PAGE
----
Staying safe online in universities
Even if you spend quite some time at the university, you probably haven’t noticed how much personal data they collect and store. In the best-case scenario, this private information includes name, gender, address, ID number, email address, phone number, and other details. In the worst case, academic institutions may record:
- Photo IDs
- Ethnic origin
- Sexual orientation
- Religious beliefs
- Criminal convictions
- Disciplinary details
- Fee payment details
- Academic records
- Physical and mental health records
In most cases, all the information collected is necessary to keep the university running smoothly. However, despite the necessity of this data collection, personal information is often confidential and highly valuable. Therefore it’s normal to worry about your data privacy in universities, and what can be done to keep it more secure.
Do universities face data breach risk?
Whenever an institution is storing data, there’s always a risk of a data breach – the leak of private information, whether intentional or unintentional.
University data breaches can happen in many ways. With hackers getting smarter day by day, it would be impossible to give a final list of the ways to steal data from universities. However, it’s possible to group them into three broader categories:
Cyberattacks are digital attacks launched by hackers to access, obtain or damage data. One of the most common cyberattack forms is phishing, where hackers spoof university websites and emails to get unaware students and teachers to reveal their data.
This method was successfully used by an Iranian hacking group from 2013 to 2018, stealing a massive 31.5 TB of data from over 300 universities around the world.
2. Insider leaks
It may surprise you to learn that half of all data breaches come from insiders rather than hackers. In universities, this often involves some angry professor who has been fired or disciplined and decides to purposedly leak information to harm his Alma Mater.
3. Physical theft
Physical theft is one of the least popular methods to obtain data in our days, but it still happens. If universities hold physical records, attackers may break into the places where they’re held and steal or damage them.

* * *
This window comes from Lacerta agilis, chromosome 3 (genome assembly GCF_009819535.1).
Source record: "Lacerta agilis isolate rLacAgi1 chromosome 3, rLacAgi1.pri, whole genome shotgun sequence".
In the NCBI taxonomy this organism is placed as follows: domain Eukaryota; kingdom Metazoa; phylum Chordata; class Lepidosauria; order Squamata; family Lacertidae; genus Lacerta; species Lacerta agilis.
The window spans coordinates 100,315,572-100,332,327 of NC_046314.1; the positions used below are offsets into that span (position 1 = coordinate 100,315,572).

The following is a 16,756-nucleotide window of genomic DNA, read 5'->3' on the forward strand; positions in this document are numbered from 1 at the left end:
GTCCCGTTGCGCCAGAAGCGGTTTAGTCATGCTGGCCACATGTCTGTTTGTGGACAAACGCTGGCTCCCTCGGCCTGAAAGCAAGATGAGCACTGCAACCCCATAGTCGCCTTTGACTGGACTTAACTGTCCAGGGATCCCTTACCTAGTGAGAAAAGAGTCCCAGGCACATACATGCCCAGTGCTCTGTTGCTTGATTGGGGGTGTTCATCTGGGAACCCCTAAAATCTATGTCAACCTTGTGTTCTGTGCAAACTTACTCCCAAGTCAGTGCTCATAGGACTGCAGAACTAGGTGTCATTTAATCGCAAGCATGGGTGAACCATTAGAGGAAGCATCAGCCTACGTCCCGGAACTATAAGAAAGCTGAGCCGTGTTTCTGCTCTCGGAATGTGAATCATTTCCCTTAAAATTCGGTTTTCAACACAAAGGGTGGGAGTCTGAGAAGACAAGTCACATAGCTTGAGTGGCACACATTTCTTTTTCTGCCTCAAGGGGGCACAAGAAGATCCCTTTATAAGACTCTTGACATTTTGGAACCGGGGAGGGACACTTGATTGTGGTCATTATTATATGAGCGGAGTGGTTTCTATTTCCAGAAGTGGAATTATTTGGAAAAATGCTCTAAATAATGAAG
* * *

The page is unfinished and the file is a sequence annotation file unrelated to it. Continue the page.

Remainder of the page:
Access keys and cards are also at risk of physical theft because often they give access to restricted areas and sometimes even computers.
How do data breaches harm universities?
If a data breach hits a university, it might cause serious, even irreparable harm to the institution in different ways. Some of the most troublesome are:
- System manipulation: Students and teachers using personal data to access the university’s system and change grades, manipulate admissions decisions, or even cause reputational harm.
- Ransomware: Hackers can break into a system, encrypting important information like personal data or research logs and demand a ransom payment to decrypt it. Sadly, not all hackers care to give back access after they receive the money.
- Financial risk: Universities might get fined for data breaches or forced to spend millions repairing the system.
How do data breaches harm students and staff?
Even more troubling is the risk posed to students and university staff whose data was leaked. These risks include:
- Identity fraud: With enough information, a hacker can access bank, phone, or shopping accounts.
- Reputational damage: Exposing sensitive data, such as mental and physical health records, past criminal convictions, and sexual orientation can jeopardize someone’s chances of employment or destroy relationships.
How safe is your personal data?
You probably have one question: how safe is the data stored in universities? And what are the chances that the staff and students might suffer the data breach consequences described above?
To prevent data breaches, universities are expected to adhere to six data protection principles to keep personal information safe, private, and protected:
- Lawfulness, fairness, and transparency: Universities must abide by state and federal law, keep students and staff informed of data rules, and reveal a person’s private data to them for free in one month.
- Purpose limitation: Universities can collect private information only if they have a specific purpose for it and cannot use it for any other purpose without the owner’s consent.
- Data minimization: Universities must collect the minimum amount of data required to fulfil their needs adequately.
- Accuracy: Universities have to keep their data updated, fixing any inaccuracies, errors, or incomplete fields within one month.
- Storage limitation: When the information is no longer needed, the university must delete it within a reasonable time frame.
- Integrity and confidentiality: Universities are expected to do all in their power to keep information safe and secure, combining technical and organizational measures to protect personal information from unauthorized access, accidental loss, or damage.
The GDPR and university data safety
These six principles above were laid out by the General Data Protection Regulation (GDPR), which came into effect on May 2018. The GDPR is the set of European laws that govern all “data controllers,” including universities. These regulations are widely considered to be the world’s strongest data protection rules, and those who break them are subject to massive fines.